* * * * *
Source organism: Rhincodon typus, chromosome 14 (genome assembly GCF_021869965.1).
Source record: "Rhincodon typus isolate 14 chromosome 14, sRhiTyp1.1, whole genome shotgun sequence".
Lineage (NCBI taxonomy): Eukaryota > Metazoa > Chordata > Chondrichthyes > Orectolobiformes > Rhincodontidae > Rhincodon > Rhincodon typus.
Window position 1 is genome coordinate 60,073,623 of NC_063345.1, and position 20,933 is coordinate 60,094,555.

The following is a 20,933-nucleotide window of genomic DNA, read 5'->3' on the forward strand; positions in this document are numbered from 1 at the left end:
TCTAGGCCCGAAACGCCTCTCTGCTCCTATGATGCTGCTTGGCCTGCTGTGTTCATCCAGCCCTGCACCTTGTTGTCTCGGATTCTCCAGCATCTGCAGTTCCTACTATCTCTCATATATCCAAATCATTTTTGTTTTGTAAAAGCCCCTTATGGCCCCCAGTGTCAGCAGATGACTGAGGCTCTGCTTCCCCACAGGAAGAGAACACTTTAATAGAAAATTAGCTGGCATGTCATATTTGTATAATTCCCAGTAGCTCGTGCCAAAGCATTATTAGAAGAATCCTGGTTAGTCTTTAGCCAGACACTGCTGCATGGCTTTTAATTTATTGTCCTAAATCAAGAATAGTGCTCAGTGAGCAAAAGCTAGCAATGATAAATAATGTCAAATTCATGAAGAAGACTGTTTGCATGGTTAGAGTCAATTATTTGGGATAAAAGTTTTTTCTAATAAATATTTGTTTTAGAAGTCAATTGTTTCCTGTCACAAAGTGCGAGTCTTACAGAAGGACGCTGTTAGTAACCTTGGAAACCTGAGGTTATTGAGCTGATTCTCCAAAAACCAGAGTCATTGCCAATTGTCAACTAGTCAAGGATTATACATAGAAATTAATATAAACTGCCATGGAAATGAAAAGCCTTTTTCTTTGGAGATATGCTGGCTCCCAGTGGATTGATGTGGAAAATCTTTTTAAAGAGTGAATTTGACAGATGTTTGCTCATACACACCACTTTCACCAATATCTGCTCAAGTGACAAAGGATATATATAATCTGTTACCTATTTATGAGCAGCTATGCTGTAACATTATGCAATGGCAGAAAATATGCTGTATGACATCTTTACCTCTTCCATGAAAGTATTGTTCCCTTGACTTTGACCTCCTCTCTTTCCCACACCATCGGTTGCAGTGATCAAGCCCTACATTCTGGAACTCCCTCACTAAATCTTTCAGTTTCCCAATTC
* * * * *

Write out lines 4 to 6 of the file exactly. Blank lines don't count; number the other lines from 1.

Window position 1 is genome coordinate 60,073,623 of NC_063345.1, and position 20,933 is coordinate 60,094,555.

The following is a 20,933-nucleotide window of genomic DNA, read 5'->3' on the forward strand; positions in this document are numbered from 1 at the left end:
TCTAGGCCCGAAACGCCTCTCTGCTCCTATGATGCTGCTTGGCCTGCTGTGTTCATCCAGCCCTGCACCTTGTTGTCTCGGATTCTCCAGCATCTGCAGTTCCTACTATCTCTCATATATCCAAATCATTTTTGTTTTGTAAAAGCCCCTTATGGCCCCCAGTGTCAGCAGATGACTGAGGCTCTGCTTCCCCACAGGAAGAGAACACTTTAATAGAAAATTAGCTGGCATGTCATATTTGTATAATTCCCAGTAGCTCGTGCCAAAGCATTATTAGAAGAATCCTGGTTAGTCTTTAGCCAGACACTGCTGCATGGCTTTTAATTTATTGTCCTAAATCAAGAATAGTGCTCAGTGAGCAAAAGCTAGCAATGATAAATAATGTCAAATTCATGAAGAAGACTGTTTGCATGGTTAGAGTCAATTATTTGGGATAAAAGTTTTTTCTAATAAATATTTGTTTTAGAAGTCAATTGTTTCCTGTCACAAAGTGCGAGTCTTACAGAAGGACGCTGTTAGTAACCTTGGAAACCTGAGGTTATTGAGCTGATTCTCCAAAAACCAGAGTCATTGCCAATTGTCAACTAGTCAAGGATTATACATAGAAATTAATATAAACTGCCATGGAAATGAAAAGCCTTTTTCTTTGGAGATATGCTGGCTCCCAGTGGATTGATGTGGAAAATCTTTTTAAAGAGTGAATTTGACAGATGTTTGCTCATACACACCACTTTCACCAATATCTGCTCAAGTGACAAAGGATATATATAATCTGTTACCTATTTATGAGCAGCTATGCTGTAACATTATGCAATGGCAGAAAATATGCTGTATGACATCTTTACCTCTTCCATGAAAGTATTGTTCCCTTGACTTTGACCTCCTCTCTTTCCCACACCATCGGTTGCAGTGATCAAGCCCTACATTCTGGAACTCCCTCACTAAATCTTTCAGTTTCCCAATTC